The Origins Of World War I

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The Origins of World War I:
Domestic Troubles and Diversionary War
Drew Miller
HON 394: Causes of War
5 May, 2015
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Most people, when prompted, will respond that the “cause” of World War I was the assassination of the Archduke Franz Ferdinand—and they would not be wrong. Killing the heir to the throne of the Austro-Hungarian empire was, without a doubt, the spark that ignited the explosion that was the Great War. However, anyone who is well-versed in the history of World
War I knows that the reasons for its outbreak were far more complex. Scholars have made legitimate arguments that the war came about because of a widespread “cult of the offensive,” a complex system of alliances, and even as a complete accident. However, I contend that
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2 Van Evera, “Cult of the Offensive,” p. 56.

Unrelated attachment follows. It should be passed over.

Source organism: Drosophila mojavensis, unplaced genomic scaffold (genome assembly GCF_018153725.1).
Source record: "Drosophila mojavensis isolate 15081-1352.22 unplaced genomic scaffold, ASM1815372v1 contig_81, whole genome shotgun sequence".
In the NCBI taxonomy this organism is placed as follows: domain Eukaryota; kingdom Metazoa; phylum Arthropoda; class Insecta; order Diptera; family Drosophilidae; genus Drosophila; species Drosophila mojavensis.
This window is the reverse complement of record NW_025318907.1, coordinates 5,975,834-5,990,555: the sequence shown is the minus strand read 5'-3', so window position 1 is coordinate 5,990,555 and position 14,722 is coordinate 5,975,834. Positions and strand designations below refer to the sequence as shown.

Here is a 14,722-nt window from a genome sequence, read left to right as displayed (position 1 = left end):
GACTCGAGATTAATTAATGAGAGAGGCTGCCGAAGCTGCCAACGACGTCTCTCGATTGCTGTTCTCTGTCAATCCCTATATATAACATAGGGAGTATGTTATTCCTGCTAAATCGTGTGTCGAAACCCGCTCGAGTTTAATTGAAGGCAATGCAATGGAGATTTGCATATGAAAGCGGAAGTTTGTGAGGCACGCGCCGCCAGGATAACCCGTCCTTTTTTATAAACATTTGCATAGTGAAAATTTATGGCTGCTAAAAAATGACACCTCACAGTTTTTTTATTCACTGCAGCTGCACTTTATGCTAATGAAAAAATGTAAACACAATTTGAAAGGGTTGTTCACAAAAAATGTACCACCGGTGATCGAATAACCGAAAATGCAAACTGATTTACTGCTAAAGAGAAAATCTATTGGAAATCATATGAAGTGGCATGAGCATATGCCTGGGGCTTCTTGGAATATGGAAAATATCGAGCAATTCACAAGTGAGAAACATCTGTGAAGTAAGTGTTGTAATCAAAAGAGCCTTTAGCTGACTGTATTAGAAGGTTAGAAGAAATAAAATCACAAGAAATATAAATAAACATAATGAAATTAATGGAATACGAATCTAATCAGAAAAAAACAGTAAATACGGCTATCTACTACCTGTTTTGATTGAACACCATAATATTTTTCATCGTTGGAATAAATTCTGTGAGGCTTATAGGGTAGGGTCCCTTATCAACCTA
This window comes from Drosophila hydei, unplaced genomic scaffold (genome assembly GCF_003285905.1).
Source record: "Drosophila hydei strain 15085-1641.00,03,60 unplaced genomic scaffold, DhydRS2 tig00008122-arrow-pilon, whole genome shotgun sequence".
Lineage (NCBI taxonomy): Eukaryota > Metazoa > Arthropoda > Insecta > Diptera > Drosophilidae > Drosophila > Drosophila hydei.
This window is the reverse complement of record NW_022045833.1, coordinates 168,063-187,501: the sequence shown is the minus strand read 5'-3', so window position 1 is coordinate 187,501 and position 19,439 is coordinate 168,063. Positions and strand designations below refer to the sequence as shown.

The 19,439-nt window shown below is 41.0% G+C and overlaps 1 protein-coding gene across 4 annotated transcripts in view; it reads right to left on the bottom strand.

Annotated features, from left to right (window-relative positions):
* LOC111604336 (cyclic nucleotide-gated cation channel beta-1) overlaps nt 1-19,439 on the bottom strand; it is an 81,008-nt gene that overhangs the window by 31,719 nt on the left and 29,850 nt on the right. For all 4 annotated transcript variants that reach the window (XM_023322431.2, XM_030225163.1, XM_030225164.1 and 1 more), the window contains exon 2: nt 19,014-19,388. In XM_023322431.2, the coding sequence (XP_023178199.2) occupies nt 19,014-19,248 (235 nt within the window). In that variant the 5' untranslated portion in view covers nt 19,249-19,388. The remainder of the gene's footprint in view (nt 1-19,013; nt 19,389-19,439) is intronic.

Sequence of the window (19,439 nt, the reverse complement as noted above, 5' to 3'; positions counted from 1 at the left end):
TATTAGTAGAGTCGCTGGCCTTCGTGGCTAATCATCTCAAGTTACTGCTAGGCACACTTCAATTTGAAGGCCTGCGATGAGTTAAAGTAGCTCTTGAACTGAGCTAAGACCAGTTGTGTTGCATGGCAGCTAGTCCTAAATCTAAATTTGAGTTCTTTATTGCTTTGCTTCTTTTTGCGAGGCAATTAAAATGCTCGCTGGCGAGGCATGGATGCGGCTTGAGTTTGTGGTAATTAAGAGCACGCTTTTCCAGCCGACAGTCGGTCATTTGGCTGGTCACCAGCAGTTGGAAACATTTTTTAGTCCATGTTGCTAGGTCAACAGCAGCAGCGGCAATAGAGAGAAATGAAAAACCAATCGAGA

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One reason for this doctrine, according to Snyder, was that the military took it for granted that physical conflict was almost always required for the resolution of problems; in light of this philosophy, “prudential calculations are slanted in favor of preventive wars and preemptive strikes.” Thus, militaries became convinced that destroying t 3 he enemy as quickly as possible was the most effective way to win a war. The common argument in regards to World War I is that these attack-oriented militaries and their emphases on “first-strike” advantages encouraged rapid mobilization plans, military build-ups, and arms races; this behavior led to aggressive foreign policy and severely reduced the likelihood of diplomatic resolution, ultimately making war more likely. However, I believe that while the cult of the offensive did play a major role in the rapid
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